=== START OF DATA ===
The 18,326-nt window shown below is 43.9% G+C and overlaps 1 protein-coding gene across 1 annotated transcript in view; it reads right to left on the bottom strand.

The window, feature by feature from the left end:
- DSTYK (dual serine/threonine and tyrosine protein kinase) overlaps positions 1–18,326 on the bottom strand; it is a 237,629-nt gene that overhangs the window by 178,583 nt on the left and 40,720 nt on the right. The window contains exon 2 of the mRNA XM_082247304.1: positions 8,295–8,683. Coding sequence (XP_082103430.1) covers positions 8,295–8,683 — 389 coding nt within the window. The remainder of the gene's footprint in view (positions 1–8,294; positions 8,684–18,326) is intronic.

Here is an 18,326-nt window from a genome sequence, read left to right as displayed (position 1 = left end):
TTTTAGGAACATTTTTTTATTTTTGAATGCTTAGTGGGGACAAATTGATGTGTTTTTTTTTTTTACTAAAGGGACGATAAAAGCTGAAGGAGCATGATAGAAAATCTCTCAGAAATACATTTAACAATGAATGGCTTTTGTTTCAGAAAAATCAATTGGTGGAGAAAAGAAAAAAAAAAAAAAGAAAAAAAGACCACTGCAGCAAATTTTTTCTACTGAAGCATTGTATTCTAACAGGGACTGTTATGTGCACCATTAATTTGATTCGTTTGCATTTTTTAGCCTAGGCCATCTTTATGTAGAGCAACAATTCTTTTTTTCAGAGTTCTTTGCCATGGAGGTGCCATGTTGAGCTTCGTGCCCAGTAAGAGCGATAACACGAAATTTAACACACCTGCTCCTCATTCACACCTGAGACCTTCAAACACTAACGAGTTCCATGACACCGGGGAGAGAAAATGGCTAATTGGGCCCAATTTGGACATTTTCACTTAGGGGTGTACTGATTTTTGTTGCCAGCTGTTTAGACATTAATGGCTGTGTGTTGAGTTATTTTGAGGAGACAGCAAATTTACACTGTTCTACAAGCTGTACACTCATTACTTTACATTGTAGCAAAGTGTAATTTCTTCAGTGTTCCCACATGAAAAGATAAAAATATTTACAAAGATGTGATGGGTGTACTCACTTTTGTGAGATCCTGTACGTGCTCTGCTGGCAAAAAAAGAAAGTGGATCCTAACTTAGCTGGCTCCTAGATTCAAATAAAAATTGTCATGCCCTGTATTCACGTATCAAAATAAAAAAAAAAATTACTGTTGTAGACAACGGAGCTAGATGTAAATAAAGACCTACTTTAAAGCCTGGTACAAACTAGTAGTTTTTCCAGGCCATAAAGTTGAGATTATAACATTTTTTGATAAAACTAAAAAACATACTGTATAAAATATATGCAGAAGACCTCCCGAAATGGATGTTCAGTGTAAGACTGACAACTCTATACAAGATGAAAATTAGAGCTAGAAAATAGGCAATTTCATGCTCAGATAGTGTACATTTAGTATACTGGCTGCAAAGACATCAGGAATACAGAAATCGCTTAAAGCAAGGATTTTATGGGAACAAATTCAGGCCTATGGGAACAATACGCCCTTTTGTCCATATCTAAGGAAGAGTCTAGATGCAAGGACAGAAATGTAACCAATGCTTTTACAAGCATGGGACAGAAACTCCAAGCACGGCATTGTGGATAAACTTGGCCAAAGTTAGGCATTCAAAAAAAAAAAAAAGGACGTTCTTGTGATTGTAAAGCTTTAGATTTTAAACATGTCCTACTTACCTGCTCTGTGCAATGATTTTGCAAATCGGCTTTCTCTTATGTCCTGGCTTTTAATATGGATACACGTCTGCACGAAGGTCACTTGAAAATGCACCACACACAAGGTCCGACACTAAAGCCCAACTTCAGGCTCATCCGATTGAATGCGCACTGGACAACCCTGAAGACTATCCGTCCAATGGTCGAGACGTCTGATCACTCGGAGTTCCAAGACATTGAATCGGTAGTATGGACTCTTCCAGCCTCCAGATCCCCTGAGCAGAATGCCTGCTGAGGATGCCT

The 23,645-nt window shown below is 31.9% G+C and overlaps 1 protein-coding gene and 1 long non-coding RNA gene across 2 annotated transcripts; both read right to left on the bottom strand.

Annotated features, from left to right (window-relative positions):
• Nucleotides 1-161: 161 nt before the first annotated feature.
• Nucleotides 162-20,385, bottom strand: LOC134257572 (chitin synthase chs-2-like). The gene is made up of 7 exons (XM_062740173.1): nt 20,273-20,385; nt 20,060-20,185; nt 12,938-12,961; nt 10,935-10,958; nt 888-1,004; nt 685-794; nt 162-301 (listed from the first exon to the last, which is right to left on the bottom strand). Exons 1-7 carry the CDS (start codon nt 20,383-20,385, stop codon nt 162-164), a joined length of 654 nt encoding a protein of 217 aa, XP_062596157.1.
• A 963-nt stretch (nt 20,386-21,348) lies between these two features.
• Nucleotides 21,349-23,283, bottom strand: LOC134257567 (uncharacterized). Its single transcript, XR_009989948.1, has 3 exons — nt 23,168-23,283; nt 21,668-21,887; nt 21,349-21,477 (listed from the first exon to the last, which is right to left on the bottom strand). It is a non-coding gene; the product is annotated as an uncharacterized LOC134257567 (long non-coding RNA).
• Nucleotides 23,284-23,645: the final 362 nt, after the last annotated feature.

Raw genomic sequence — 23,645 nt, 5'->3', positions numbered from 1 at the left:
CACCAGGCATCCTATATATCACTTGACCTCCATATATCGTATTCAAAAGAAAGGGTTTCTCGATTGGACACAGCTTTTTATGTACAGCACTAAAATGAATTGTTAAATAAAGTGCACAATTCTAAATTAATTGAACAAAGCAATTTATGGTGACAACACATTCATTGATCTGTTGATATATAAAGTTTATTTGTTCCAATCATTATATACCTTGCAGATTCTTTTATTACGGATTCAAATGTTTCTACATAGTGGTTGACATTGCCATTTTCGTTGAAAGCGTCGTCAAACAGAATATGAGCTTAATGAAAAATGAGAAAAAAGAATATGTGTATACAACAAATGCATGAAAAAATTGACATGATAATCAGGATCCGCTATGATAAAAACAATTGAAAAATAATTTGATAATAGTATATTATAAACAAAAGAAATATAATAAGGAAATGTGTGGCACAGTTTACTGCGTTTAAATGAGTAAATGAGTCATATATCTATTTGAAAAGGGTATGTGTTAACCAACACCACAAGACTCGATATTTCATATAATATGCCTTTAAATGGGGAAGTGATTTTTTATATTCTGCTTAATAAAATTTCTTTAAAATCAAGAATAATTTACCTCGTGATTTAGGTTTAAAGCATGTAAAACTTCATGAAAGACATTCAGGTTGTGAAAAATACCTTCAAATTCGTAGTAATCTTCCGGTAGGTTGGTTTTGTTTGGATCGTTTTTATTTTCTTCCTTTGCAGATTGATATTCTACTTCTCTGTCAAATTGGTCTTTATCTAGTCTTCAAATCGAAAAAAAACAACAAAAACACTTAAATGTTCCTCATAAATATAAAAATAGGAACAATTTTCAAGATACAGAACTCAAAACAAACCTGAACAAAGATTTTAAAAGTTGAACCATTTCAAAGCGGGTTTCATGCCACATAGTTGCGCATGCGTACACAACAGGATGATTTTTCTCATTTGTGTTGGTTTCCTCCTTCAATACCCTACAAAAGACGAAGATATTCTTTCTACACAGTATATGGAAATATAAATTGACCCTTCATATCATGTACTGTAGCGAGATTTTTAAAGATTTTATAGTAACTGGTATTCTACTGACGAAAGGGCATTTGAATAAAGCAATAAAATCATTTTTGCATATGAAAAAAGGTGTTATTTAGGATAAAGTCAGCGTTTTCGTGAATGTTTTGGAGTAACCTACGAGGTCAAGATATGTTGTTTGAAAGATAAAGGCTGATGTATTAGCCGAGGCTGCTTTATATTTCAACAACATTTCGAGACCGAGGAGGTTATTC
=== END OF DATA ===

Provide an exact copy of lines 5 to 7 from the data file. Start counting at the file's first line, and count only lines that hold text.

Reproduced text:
TTTTAGGAACATTTTTTTATTTTTGAATGCTTAGTGGGGACAAATTGATGTGTTTTTTTTTTTTACTAAAGGGACGATAAAAGCTGAAGGAGCATGATAGAAAATCTCTCAGAAATACATTTAACAATGAATGGCTTTTGTTTCAGAAAAATCAATTGGTGGAGAAAAGAAAAAAAAAAAAAAGAAAAAAAGACCACTGCAGCAAATTTTTTCTACTGAAGCATTGTATTCTAACAGGGACTGTTATGTGCACCATTAATTTGATTCGTTTGCATTTTTTAGCCTAGGCCATCTTTATGTAGAGCAACAATTCTTTTTTTCAGAGTTCTTTGCCATGGAGGTGCCATGTTGAGCTTCGTGCCCAGTAAGAGCGATAACACGAAATTTAACACACCTGCTCCTCATTCACACCTGAGACCTTCAAACACTAACGAGTTCCATGACACCGGGGAGAGAAAATGGCTAATTGGGCCCAATTTGGACATTTTCACTTAGGGGTGTACTGATTTTTGTTGCCAGCTGTTTAGACATTAATGGCTGTGTGTTGAGTTATTTTGAGGAGACAGCAAATTTACACTGTTCTACAAGCTGTACACTCATTACTTTACATTGTAGCAAAGTGTAATTTCTTCAGTGTTCCCACATGAAAAGATAAAAATATTTACAAAGATGTGATGGGTGTACTCACTTTTGTGAGATCCTGTACGTGCTCTGCTGGCAAAAAAAGAAAGTGGATCCTAACTTAGCTGGCTCCTAGATTCAAATAAAAATTGTCATGCCCTGTATTCACGTATCAAAATAAAAAAAAAAATTACTGTTGTAGACAACGGAGCTAGATGTAAATAAAGACCTACTTTAAAGCCTGGTACAAACTAGTAGTTTTTCCAGGCCATAAAGTTGAGATTATAACATTTTTTGATAAAACTAAAAAACATACTGTATAAAATATATGCAGAAGACCTCCCGAAATGGATGTTCAGTGTAAGACTGACAACTCTATACAAGATGAAAATTAGAGCTAGAAAATAGGCAATTTCATGCTCAGATAGTGTACATTTAGTATACTGGCTGCAAAGACATCAGGAATACAGAAATCGCTTAAAGCAAGGATTTTATGGGAACAAATTCAGGCCTATGGGAACAATACGCCCTTTTGTCCATATCTAAGGAAGAGTCTAGATGCAAGGACAGAAATGTAACCAATGCTTTTACAAGCATGGGACAGAAACTCCAAGCACGGCATTGTGGATAAACTTGGCCAAAGTTAGGCATTCAAAAAAAAAAAAAAGGACGTTCTTGTGATTGTAAAGCTTTAGATTTTAAACATGTCCTACTTACCTGCTCTGTGCAATGATTTTGCAAATCGGCTTTCTCTTATGTCCTGGCTTTTAATATGGATACACGTCTGCACGAAGGTCACTTGAAAATGCACCACACACAAGGTCCGACACTAAAGCCCAACTTCAGGCTCATCCGATTGAATGCGCACTGGACAACCCTGAAGACTATCCGTCCAATGGTCGAGACGTCTGATCACTCGGAGTTCCAAGACATTGAATCGGTAGTATGGACTCTTCCAGCCTCCAGATCCCCTGAGCAGAATGCCTGCTGAGGATGCCT

The 23,645-nt window shown below is 31.9% G+C and overlaps 1 protein-coding gene and 1 long non-coding RNA gene across 2 annotated transcripts; both read right to left on the bottom strand.

Annotated features, from left to right (window-relative positions):